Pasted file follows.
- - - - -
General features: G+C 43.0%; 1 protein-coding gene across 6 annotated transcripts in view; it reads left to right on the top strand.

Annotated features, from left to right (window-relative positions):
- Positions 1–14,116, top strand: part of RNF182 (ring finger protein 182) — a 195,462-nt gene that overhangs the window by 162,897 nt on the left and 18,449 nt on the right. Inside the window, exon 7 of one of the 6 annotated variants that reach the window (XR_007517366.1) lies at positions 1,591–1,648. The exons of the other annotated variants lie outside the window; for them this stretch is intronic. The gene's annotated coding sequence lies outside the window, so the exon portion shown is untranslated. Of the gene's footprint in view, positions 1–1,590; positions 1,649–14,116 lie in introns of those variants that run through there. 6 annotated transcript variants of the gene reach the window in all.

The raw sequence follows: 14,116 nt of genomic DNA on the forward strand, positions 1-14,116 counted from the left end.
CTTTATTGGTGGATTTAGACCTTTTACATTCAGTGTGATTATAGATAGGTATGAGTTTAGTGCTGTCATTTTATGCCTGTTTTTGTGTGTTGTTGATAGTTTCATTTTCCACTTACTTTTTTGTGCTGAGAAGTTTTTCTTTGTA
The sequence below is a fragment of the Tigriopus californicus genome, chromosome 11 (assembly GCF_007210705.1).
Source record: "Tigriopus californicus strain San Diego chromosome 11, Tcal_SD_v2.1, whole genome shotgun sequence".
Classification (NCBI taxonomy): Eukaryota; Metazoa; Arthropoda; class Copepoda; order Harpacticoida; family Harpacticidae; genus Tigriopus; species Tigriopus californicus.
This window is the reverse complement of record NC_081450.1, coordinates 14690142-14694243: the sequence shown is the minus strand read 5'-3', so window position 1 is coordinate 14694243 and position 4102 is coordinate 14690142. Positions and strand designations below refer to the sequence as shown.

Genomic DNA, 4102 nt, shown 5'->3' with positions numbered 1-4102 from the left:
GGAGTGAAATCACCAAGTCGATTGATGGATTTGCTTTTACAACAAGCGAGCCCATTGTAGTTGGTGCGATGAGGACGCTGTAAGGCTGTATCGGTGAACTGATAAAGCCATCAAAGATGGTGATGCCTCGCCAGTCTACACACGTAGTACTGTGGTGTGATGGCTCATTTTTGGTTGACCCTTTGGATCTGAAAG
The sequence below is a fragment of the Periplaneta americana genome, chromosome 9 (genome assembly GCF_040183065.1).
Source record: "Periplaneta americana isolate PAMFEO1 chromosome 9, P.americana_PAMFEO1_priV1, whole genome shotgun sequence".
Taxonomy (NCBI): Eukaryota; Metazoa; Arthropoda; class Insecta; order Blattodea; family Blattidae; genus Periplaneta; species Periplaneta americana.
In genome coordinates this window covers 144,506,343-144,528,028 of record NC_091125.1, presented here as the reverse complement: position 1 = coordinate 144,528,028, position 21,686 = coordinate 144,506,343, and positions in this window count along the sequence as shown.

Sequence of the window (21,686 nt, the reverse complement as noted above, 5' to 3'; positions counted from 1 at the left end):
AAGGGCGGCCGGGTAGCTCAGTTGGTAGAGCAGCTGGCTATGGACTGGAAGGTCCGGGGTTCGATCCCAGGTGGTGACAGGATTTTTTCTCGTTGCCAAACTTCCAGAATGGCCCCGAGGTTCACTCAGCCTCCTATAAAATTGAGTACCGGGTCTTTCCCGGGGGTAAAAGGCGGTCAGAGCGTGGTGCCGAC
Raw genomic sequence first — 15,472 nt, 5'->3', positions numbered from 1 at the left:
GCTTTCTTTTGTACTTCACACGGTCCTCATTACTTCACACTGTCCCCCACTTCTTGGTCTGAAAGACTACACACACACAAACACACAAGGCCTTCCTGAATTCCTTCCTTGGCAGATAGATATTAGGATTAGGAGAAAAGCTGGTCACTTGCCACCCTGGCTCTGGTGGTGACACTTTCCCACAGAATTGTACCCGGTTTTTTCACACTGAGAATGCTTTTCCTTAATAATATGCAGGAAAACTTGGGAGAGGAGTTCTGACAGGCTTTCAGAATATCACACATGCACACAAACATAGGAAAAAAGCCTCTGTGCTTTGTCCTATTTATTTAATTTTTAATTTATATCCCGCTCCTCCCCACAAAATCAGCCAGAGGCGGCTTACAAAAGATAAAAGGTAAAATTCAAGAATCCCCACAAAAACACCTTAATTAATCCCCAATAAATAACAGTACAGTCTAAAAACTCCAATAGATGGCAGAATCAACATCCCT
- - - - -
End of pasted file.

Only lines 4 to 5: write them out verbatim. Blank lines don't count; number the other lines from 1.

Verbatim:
The raw sequence follows: 14,116 nt of genomic DNA on the forward strand, positions 1-14,116 counted from the left end.
CTTTATTGGTGGATTTAGACCTTTTACATTCAGTGTGATTATAGATAGGTATGAGTTTAGTGCTGTCATTTTATGCCTGTTTTTGTGTGTTGTTGATAGTTTCATTTTCCACTTACTTTTTTGTGCTGAGAAGTTTTTCTTTGTA